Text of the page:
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Fall 2015 – Programs for Graduate Students and Post-Doctoral Fellows

Making the Most of the Teaching Transcript

The Teaching Transcript Program guides you in enhancing your teaching skills and provides documentation of your formal pedagogical training for the academic job search. In this lunchtime meeting, participants plan strategies for effectively reflecting on their teaching throughout the semester. We discuss components of our program such as the class observation as well as how to draw on that and our workshops to prepare an effective statement of teaching philosophy and syllabus, which are the written work for the Transcript. Lunch is provided.
Thursday, September 17, 12:15-1:20 p.m. in 330 Frist
RSVP to reserve a space. 

Preparing to Write a Meaningful Statement of Teaching Philosophy

Teaching statements have become important in academic job searches as more and more colleges and universities are requesting them from applicants for faculty positions. This workshop will introduce participants to the concept of the teaching statement and present recent research on how search committees interpret them. We will also discuss how writing a statement can serve as a valuable means of enhancing one’s own teaching strategies. This workshop will provide a context for participants to start writing their own statements by drafting key elements of them that draw on their teaching experiences and their goals for their students.

Thursday, September 24, 3:30-5:00 p.m. in 330 Frist
RSVP to reserve a space.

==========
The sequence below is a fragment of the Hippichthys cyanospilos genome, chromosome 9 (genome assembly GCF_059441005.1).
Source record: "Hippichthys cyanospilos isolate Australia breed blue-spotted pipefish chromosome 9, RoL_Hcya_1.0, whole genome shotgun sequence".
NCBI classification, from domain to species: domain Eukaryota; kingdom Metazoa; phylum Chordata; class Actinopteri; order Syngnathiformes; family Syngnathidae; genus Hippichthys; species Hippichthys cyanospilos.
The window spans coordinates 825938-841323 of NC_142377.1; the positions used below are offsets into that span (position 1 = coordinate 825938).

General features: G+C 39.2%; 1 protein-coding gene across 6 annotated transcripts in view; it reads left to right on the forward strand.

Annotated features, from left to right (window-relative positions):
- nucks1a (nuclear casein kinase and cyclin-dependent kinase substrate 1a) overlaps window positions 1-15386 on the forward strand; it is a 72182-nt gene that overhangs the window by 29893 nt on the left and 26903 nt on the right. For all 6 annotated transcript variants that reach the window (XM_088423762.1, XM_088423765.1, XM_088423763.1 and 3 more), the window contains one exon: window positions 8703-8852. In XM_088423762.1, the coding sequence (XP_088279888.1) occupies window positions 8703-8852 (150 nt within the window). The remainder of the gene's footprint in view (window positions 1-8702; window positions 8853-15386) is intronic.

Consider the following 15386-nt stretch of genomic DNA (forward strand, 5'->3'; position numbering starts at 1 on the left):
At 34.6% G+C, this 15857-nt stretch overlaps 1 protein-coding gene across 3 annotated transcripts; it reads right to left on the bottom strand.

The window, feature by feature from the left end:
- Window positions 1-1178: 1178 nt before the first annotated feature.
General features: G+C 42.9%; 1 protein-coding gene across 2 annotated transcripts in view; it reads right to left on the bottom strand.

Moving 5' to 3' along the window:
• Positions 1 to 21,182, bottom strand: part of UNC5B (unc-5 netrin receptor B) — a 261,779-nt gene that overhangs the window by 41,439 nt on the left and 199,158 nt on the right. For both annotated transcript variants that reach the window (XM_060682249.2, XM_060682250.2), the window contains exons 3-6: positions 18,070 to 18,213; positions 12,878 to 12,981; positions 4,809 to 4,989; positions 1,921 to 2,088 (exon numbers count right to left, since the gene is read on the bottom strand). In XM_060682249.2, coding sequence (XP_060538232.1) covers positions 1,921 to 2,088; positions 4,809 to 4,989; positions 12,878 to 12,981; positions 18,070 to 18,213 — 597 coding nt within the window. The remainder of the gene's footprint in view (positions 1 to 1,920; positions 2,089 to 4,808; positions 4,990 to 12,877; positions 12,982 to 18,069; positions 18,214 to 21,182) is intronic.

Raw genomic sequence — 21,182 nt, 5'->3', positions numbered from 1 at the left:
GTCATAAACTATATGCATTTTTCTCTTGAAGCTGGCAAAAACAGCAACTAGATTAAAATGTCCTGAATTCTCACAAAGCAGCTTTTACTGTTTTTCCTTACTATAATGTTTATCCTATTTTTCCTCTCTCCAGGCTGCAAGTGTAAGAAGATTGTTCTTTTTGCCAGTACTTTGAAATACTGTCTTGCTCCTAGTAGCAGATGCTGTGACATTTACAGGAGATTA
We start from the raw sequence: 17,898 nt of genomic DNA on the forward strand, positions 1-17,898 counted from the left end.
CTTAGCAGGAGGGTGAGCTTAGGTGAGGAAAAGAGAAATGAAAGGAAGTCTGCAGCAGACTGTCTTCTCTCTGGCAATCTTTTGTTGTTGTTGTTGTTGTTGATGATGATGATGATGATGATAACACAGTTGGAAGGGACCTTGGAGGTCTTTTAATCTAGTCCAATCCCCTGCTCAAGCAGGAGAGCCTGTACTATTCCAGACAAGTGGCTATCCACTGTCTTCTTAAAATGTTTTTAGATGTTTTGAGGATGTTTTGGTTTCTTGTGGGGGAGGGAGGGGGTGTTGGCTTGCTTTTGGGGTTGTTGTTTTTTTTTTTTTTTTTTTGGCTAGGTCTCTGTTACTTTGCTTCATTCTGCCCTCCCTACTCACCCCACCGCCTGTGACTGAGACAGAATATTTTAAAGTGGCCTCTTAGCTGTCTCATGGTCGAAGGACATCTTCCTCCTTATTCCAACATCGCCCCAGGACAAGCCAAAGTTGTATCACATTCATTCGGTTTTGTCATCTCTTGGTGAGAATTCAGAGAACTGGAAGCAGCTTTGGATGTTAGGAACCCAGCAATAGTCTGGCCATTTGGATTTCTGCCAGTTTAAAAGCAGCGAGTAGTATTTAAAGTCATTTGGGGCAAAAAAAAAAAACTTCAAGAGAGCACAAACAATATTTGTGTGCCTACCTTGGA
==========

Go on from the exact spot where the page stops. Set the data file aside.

Wednesday, October 7, 3:30-5:00 p.m. in 330 Frist
RSVP to reserve a space. 

Troubleshooting Your Precept – Leading Discussions, Solving Problems

Tired of doing homework problems on the board? Can't get your students to talk on topic? Come share your experiences with fellow preceptors and a panel of experienced Graduate Teaching Fellows from the McGraw Center. We will discuss strategies that you can use in your classroom to address your specific concerns. This conversation is directed at both new graduate Assistants in Instruction and experienced AIs who want to invigorate their classrooms with new teaching strategies. Lunch is provided.

Wednesday, September 30, 12:15-1:20 p.m. in 330 Frist

RSVP to reserve a space.

Creating an Inclusive Classroom: Ideas from Whistling Vivaldi

Whistling Vivaldi is President Eisgruber’s Princeton Pre-read selection for the incoming freshman class; it is being distributed not only to students but to all faculty as well as to first time AIs. The book discusses stereotype threat, a phenomenon in which a member of a negatively stereotyped group feels pressure to disprove those stereotypes. In an academic setting, this can negatively impact performance (e.g., women perform worse on difficult math exams because they feel pressure to disprove that women are bad at math, white men perform worse on athletic activities when they are told the activities measure their athletic abilities while black men perform worse when told that the activities measure their sports strategic intelligence, etc.). We invite you—whether or not you’ve read the book—to come and discuss the implications of this research for teaching and learning in your precepts and labs. We’ll share practical idea for implementing these findings and creating more inclusive classrooms .

Thursday, October 15, 3:30-5:00 p. m. in 330 Frist
RSVP to reserve a space. 

Argument Maps led by Simon Cullen

Many students--even bright students at Princeton--have not developed their analytical abilities to the level widely presupposed at college. They struggle to engage with argumentative prose, and often find writing such prose extremely difficult. We believe that a visualization technique called "argument mapping" can be a powerful tool for helping students to develop these crucial analytical skills within the context of content focused courses. In this hands-on session, led by Princeton faculty, you will learn what argument mapping is, and how it can be used to help your students. We will also present the results of a 2-year controlled experiment testing the effectiveness of this teaching method.